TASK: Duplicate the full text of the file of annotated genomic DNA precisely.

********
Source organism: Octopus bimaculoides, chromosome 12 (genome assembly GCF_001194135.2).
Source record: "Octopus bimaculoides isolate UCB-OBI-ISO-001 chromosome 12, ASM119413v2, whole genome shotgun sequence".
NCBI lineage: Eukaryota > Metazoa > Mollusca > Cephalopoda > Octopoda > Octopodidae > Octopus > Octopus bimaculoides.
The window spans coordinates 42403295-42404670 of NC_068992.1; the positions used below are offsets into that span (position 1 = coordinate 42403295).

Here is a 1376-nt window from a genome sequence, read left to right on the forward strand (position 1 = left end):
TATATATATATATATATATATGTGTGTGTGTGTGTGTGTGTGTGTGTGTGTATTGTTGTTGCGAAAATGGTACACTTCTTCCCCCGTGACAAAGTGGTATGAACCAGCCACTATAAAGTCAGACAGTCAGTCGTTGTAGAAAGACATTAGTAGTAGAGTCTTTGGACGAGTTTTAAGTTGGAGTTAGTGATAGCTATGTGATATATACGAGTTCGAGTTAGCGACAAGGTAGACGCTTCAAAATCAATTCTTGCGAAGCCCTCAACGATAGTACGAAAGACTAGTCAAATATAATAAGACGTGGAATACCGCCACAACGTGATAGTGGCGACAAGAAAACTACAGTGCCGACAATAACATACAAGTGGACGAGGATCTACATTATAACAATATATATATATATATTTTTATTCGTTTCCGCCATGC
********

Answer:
Source organism: Octopus bimaculoides, chromosome 12 (genome assembly GCF_001194135.2).
Source record: "Octopus bimaculoides isolate UCB-OBI-ISO-001 chromosome 12, ASM119413v2, whole genome shotgun sequence".
NCBI lineage: Eukaryota > Metazoa > Mollusca > Cephalopoda > Octopoda > Octopodidae > Octopus > Octopus bimaculoides.
The window spans coordinates 42403295-42404670 of NC_068992.1; the positions used below are offsets into that span (position 1 = coordinate 42403295).

Here is a 1376-nt window from a genome sequence, read left to right on the forward strand (position 1 = left end):
TATATATATATATATATATATGTGTGTGTGTGTGTGTGTGTGTGTGTGTGTATTGTTGTTGCGAAAATGGTACACTTCTTCCCCCGTGACAAAGTGGTATGAACCAGCCACTATAAAGTCAGACAGTCAGTCGTTGTAGAAAGACATTAGTAGTAGAGTCTTTGGACGAGTTTTAAGTTGGAGTTAGTGATAGCTATGTGATATATACGAGTTCGAGTTAGCGACAAGGTAGACGCTTCAAAATCAATTCTTGCGAAGCCCTCAACGATAGTACGAAAGACTAGTCAAATATAATAAGACGTGGAATACCGCCACAACGTGATAGTGGCGACAAGAAAACTACAGTGCCGACAATAACATACAAGTGGACGAGGATCTACATTATAACAATATATATATATATATTTTTATTCGTTTCCGCCATGC